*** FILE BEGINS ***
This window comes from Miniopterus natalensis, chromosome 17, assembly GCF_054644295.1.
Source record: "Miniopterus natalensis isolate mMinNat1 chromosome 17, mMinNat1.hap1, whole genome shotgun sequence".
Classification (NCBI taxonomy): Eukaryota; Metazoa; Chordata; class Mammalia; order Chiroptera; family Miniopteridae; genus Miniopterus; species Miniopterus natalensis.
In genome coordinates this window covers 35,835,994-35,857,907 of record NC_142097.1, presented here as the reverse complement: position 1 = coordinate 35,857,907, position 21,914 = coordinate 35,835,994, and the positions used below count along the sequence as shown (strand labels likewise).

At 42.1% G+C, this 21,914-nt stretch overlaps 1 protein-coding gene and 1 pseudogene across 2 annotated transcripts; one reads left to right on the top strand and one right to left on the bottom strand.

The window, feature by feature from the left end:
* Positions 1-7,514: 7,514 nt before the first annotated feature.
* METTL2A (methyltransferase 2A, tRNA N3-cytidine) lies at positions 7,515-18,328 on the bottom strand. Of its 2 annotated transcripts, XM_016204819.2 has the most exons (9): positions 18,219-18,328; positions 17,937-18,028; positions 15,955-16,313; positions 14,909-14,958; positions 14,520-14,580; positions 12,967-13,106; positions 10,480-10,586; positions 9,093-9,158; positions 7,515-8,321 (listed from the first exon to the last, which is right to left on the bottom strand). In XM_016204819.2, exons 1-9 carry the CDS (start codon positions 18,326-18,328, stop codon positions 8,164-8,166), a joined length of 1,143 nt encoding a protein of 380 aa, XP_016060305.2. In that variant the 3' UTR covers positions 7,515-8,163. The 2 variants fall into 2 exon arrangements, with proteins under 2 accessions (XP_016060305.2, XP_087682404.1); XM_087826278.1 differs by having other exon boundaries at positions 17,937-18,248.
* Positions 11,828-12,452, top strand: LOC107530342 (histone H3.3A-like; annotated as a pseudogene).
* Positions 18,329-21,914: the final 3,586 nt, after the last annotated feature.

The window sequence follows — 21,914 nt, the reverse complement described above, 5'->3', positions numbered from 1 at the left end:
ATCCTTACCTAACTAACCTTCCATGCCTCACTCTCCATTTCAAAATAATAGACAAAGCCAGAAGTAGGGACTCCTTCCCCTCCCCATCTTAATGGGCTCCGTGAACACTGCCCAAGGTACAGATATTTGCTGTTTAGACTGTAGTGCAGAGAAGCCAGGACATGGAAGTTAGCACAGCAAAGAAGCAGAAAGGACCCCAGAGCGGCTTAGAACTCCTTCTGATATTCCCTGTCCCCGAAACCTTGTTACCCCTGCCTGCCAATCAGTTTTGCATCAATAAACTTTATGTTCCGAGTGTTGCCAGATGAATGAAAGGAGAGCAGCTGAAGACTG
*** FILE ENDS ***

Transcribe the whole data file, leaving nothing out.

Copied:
This window comes from Miniopterus natalensis, chromosome 17, assembly GCF_054644295.1.
Source record: "Miniopterus natalensis isolate mMinNat1 chromosome 17, mMinNat1.hap1, whole genome shotgun sequence".
Classification (NCBI taxonomy): Eukaryota; Metazoa; Chordata; class Mammalia; order Chiroptera; family Miniopteridae; genus Miniopterus; species Miniopterus natalensis.
In genome coordinates this window covers 35,835,994-35,857,907 of record NC_142097.1, presented here as the reverse complement: position 1 = coordinate 35,857,907, position 21,914 = coordinate 35,835,994, and the positions used below count along the sequence as shown (strand labels likewise).

At 42.1% G+C, this 21,914-nt stretch overlaps 1 protein-coding gene and 1 pseudogene across 2 annotated transcripts; one reads left to right on the top strand and one right to left on the bottom strand.

The window, feature by feature from the left end:
* Positions 1-7,514: 7,514 nt before the first annotated feature.
* METTL2A (methyltransferase 2A, tRNA N3-cytidine) lies at positions 7,515-18,328 on the bottom strand. Of its 2 annotated transcripts, XM_016204819.2 has the most exons (9): positions 18,219-18,328; positions 17,937-18,028; positions 15,955-16,313; positions 14,909-14,958; positions 14,520-14,580; positions 12,967-13,106; positions 10,480-10,586; positions 9,093-9,158; positions 7,515-8,321 (listed from the first exon to the last, which is right to left on the bottom strand). In XM_016204819.2, exons 1-9 carry the CDS (start codon positions 18,326-18,328, stop codon positions 8,164-8,166), a joined length of 1,143 nt encoding a protein of 380 aa, XP_016060305.2. In that variant the 3' UTR covers positions 7,515-8,163. The 2 variants fall into 2 exon arrangements, with proteins under 2 accessions (XP_016060305.2, XP_087682404.1); XM_087826278.1 differs by having other exon boundaries at positions 17,937-18,248.
* Positions 11,828-12,452, top strand: LOC107530342 (histone H3.3A-like; annotated as a pseudogene).
* Positions 18,329-21,914: the final 3,586 nt, after the last annotated feature.

The window sequence follows — 21,914 nt, the reverse complement described above, 5'->3', positions numbered from 1 at the left end:
ATCCTTACCTAACTAACCTTCCATGCCTCACTCTCCATTTCAAAATAATAGACAAAGCCAGAAGTAGGGACTCCTTCCCCTCCCCATCTTAATGGGCTCCGTGAACACTGCCCAAGGTACAGATATTTGCTGTTTAGACTGTAGTGCAGAGAAGCCAGGACATGGAAGTTAGCACAGCAAAGAAGCAGAAAGGACCCCAGAGCGGCTTAGAACTCCTTCTGATATTCCCTGTCCCCGAAACCTTGTTACCCCTGCCTGCCAATCAGTTTTGCATCAATAAACTTTATGTTCCGAGTGTTGCCAGATGAATGAAAGGAGAGCAGCTGAAGACTG